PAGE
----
Processed foods: what you need to know 4


Consumption of ‘ultra-processed foods’ is at a record 50% here in the UK according to a recently published Europe-wide study. The link between consumption of processed foods and obesity was also confirmed.

It’s long been speculated that our consumption of hyper palatable, highly processed foods is in part to blame for the increasing rates of obesity across the UK and it seems that, finally, we have good evidence to back this up. Data collected over 17 years from consumer shopping habits in 19 countries across Europe was used to estimate the percentage of processed foods available to each household, with a whopping 50% of the energy from foods we buy in the UK coming from foods that are ‘ultra-processed’.

With obesity being linked to a broad range of health complications including heart disease, joint conditions and cancer, it is vital that we shift our food choices to include more single, natural and unprocessed foods.

Understanding what a processed food is (man-made rather than nature made)

The classification of a processed food is a difficult one, as many foods are processed in one way or another. Simply by picking fruit from a tree, you are processing it, and by chopping it up, you are processing it further; however, the NOVA classification of food processing has been used in this study, and uses a direct definition of the word ‘processed’ to encompass how the food is modified from its natural state. The NOVA classification groups food into four different categories: unprocessed or minimally processed foods, processed culinary ingredients, processed foods and ultra-processed foods. Unprocessed or minimally processed foods are the ideal foods that we should be eating more of. These foods exist in nature, such as fruits, vegetables, seeds, salad leaves, legumes, grains, eggs, milk, water, meat, fish and seafood, spices and herbs, and have undergone minimal processing (if any) to extend the life of the food, such as grinding (e.g. seeds), filtering (e.g. water), pasteurisation (e.g. milk), refrigeration or freezing (to maintain freshness) and so on. In other words, these are the foods your grandmother would cook with and eat.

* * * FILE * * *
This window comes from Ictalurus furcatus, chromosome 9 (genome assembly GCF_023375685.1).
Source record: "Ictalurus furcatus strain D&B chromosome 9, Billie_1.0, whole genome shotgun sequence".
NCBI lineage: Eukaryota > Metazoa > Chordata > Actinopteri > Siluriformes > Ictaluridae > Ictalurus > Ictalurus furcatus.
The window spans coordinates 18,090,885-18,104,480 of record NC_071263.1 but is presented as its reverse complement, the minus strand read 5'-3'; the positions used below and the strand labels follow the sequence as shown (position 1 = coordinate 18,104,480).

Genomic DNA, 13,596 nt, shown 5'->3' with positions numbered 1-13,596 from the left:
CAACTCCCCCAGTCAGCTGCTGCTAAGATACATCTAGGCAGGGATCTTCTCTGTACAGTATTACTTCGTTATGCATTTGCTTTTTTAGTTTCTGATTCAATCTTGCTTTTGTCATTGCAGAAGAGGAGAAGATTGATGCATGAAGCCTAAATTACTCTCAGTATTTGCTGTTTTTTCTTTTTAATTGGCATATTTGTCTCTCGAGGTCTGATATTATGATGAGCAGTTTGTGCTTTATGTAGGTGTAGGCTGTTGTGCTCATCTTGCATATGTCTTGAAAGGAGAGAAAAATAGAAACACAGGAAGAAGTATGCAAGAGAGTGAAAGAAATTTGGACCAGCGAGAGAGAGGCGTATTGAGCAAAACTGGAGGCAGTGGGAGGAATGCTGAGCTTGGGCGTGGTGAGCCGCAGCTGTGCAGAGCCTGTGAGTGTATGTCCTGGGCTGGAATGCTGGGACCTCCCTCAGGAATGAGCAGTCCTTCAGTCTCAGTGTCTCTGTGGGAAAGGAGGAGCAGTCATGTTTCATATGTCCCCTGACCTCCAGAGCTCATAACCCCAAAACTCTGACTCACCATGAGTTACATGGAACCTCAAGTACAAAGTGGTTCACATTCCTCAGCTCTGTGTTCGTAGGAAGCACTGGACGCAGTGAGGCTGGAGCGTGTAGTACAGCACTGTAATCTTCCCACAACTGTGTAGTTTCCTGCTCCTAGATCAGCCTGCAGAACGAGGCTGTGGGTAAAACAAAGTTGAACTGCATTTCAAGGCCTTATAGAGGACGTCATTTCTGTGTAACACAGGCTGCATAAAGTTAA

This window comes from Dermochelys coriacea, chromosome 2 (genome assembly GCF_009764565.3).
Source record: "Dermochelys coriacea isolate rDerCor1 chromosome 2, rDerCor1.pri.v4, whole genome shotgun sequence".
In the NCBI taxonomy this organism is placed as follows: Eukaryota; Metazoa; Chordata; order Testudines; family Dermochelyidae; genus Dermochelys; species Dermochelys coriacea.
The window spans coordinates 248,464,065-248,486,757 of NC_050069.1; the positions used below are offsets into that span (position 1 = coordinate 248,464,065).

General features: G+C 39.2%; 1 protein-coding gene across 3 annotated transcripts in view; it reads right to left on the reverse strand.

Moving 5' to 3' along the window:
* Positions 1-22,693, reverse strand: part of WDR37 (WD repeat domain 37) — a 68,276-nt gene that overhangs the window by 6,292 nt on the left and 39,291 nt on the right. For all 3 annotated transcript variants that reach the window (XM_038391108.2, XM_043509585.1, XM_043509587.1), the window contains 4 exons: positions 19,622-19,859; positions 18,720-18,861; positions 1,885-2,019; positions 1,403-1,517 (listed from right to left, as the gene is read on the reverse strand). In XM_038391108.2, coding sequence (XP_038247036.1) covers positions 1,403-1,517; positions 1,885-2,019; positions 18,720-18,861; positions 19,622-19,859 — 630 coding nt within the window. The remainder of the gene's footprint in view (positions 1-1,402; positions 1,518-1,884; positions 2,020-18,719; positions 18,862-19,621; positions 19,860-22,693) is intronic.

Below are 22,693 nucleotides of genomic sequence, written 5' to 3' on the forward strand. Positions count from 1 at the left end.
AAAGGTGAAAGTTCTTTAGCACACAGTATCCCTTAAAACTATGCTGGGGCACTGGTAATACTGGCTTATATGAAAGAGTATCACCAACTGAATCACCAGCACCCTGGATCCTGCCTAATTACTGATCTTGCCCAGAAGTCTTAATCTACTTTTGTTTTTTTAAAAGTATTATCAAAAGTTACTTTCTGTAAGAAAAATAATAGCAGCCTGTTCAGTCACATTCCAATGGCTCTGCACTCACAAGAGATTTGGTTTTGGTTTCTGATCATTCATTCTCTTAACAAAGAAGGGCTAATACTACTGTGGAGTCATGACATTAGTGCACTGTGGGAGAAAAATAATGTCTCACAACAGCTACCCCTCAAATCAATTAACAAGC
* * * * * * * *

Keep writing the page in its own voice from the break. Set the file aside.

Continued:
Understanding the difference between unprocessed or minimally processed foods (on the left), and ultra-processed foods (on the right)

Processed culinary ingredients are foods from the first category with added ingredients (such as salt, sugar, vegetable oils, starches and so on), which are also obtained in nature (via processing methods) to prepare home-made dishes from foods in the first category. Again, these are the foods that the average home cook would have added to their homemade meals to make them super tasty.

Processed foods use foods from the first category but add processed foods from the second category, for the purpose of enhancing the flavour of the food item, or increasing their longevity, and therefore contain 2-3 ingredients. Examples would include items that have been canned, bottled, cured or smoked, as well as freshly made bread. These foods would certainly appear in the ‘cooking from scratch’ kitchen, but would be used in moderation.

The final category, ultra-processed foods, would never have been found in grandma’s kitchen. These include foods with extracts from other foods, e.g. lactose and whey, additives such as dyes, colours, artificial sweeteners and flavours, and other processed items such as bulking agents and anti-caking agents. Basically, if it’s advertised on TV, it falls into this category.